SEPTEMBER 30, 1960
HYDE PARK—With Prime Minister Harold Macmillan of Britain now having joined the other world leaders at the United Nations General Assembly, an effort is being made on his part to get the great powers to forget the stormy beginnings of this session and to again resume disarmament talks.
I do not think much progress will be made toward real disarmament until we get down to such basic questions as Germany, the Near East and the Far East, but there is absolutely no reason why these talks should not be reopened.
Premier Nikita Khrushchev made the suggestion that five more nations be represented on the disarmament committee, and he was quite careful in naming his choice of nations, hoping they would be sufficiently neutral so that they would side with him most of the time. This may be pure wishful thinking, or he really may get an added vote or two.
He certainly, however, will succeed in making agreements more difficult if his proposal for a larger committee should be accepted, but I doubt that it will be accepted. The important thing is for everyone to get back to work on the job of trying to take even one more step on the road to disarmament—a subject about which we talk so much and on which so little materializes.
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I doubt if I ever read Emily Post with great care, but I remember meeting her some years ago and have had her quoted to me by so many people that I have come to feel that she really was a valuable asset to an enormous number of people in this country.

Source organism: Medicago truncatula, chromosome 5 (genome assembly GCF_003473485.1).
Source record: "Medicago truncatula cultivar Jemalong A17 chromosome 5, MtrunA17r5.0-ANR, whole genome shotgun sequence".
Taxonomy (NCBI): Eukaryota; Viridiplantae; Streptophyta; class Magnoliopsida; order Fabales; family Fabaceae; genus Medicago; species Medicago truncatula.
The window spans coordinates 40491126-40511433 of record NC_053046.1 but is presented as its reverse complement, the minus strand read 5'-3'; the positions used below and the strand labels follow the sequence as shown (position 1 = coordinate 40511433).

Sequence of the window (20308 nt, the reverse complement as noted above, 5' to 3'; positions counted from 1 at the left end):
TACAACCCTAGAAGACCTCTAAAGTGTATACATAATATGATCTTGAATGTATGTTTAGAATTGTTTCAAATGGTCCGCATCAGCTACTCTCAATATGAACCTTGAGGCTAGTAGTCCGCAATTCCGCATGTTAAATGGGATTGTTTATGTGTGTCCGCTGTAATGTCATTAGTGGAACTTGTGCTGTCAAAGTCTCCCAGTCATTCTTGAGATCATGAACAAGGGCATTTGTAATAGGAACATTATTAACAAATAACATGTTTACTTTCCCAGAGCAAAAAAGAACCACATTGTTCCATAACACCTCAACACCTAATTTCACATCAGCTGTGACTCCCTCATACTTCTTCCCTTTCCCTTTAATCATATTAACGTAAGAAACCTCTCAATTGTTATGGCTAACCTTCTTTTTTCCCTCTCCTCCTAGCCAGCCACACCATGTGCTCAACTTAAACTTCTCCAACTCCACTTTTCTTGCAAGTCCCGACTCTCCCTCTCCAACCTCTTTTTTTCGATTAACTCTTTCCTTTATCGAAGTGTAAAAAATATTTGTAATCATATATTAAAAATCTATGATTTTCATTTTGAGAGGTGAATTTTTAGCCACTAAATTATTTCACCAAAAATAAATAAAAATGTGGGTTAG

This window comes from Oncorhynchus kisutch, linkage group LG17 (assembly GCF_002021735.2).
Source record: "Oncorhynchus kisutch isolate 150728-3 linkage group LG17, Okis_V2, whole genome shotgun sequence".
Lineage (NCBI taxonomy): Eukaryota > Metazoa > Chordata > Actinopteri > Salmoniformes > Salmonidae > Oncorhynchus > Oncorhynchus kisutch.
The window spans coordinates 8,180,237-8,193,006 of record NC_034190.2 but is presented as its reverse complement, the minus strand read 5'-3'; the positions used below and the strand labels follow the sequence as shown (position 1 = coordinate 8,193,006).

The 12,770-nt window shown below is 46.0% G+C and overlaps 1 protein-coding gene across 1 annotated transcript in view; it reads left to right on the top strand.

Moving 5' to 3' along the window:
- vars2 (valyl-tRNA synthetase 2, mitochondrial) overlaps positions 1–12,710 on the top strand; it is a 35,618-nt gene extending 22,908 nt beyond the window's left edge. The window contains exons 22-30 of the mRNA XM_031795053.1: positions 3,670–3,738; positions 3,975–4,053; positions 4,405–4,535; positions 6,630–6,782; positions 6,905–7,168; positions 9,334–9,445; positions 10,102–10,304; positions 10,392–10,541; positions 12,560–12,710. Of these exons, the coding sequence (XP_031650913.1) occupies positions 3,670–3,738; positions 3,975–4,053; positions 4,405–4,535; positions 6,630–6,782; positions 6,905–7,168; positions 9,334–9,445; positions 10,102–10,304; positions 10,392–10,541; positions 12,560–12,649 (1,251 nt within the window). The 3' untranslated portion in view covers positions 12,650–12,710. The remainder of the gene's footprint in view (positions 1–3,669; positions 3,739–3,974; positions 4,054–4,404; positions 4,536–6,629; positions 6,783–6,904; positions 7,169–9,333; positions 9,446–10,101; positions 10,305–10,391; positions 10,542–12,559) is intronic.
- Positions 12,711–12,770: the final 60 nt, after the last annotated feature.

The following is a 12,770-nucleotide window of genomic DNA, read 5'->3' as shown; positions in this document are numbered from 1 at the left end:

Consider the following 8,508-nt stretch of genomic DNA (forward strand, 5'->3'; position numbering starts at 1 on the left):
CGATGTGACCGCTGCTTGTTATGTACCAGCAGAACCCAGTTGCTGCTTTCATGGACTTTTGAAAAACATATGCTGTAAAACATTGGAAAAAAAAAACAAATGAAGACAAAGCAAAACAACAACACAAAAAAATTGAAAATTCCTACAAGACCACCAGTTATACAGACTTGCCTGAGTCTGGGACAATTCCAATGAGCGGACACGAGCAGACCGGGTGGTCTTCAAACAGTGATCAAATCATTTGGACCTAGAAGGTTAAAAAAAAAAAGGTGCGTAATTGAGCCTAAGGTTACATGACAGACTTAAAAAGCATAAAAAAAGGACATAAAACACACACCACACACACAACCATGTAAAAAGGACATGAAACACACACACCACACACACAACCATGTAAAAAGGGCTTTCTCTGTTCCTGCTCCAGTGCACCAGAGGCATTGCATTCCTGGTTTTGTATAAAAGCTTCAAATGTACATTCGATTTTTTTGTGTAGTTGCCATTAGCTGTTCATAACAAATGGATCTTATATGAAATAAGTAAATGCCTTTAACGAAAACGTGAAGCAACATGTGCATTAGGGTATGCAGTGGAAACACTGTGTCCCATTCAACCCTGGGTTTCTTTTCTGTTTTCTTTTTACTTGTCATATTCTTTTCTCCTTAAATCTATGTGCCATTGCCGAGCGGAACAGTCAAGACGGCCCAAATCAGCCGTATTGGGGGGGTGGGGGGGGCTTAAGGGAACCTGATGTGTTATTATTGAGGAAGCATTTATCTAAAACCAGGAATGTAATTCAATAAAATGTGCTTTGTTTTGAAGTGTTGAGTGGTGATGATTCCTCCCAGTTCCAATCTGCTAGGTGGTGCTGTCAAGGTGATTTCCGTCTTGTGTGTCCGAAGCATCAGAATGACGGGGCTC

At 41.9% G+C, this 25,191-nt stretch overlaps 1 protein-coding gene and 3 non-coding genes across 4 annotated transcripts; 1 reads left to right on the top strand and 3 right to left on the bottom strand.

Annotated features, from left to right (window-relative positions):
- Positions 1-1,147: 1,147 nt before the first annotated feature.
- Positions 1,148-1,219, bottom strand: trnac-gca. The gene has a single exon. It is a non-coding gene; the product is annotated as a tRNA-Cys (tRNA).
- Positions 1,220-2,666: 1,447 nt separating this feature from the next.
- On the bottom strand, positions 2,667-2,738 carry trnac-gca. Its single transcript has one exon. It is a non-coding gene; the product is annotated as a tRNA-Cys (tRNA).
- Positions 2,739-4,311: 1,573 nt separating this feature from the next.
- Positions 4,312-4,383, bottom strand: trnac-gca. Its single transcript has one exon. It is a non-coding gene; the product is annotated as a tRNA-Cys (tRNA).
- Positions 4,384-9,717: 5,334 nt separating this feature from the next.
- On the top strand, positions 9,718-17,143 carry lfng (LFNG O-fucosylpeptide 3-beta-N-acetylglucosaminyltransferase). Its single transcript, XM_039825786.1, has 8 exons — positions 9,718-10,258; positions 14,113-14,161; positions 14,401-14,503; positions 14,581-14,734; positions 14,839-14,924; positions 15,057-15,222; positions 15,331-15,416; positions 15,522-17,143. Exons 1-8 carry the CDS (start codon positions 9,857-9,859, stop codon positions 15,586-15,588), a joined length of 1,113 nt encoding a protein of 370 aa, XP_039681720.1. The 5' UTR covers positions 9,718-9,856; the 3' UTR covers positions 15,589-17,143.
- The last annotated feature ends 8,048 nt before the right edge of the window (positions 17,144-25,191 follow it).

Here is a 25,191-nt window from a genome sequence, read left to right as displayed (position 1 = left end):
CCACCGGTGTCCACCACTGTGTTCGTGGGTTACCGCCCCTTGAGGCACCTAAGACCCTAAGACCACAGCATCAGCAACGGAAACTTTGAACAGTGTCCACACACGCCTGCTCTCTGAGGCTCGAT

Having reached the point where it is possible to live with greater ease and comfort than they have known in the past, many people find themselves at a loss as to the proper manners when among the so-called "society" that they now aspire to join. Then, Mrs. Post was a heaven-sent authority.
Mrs. Post was in many ways a lovely person and, I think, brought help and comfort to the young and old on many occasions. There is nothing more difficult than trying to do the right thing in situations strange to you and having no one to guide you. Here in this country we have long had a comfortable feeling that we could do pretty much as we pleased so long as we remembered that kindness underlies good manners and that the first requisite was consideration of others.
In other countries, however, there have been long-held traditions and customs, making the use of proper manners there much more difficult. I always wished there could have been an "international Mrs. Emily Post." It would mean a great deal more in cementing friendships between ourselves and other nations. For I am sure there are many American girls abroad who would love to know what to do in certain circumstances to make friends but don't dare being friendly because of the fear of making mistakes.
I was thinking of this as I looked at photographs of the Crown Prince of Japan and his very charming Princess Michiko. She has a sweet face and one can imagine why she wanted to record her lullabies before leaving Japan so her son would hear her voice every night while she was away.
This trip must be difficult for the young couple, knowing as they do that many Americans resented the fact that our President could not visit Japan. They are now trying to show that there is a basic friendliness between us.
At the same time, they realize that when two countries have been foes in a bitter war (even though one has been generous enough to rebuild the country of its adversary), there is always a slow erosion of the feeling of enmity between the two. So when these two young people greet a new and strange person, they must ask themselves, "How do these people feel about us? What are they thinking? Are we going to have a pleasant time or will it be difficult for us?"
It is not an easy journey for the royal couple, but those holding high positions in any country learn that it is not the easy things that they are expected to do. Their reward is that they often convince others to forget the past and look forward with new hope toward the future.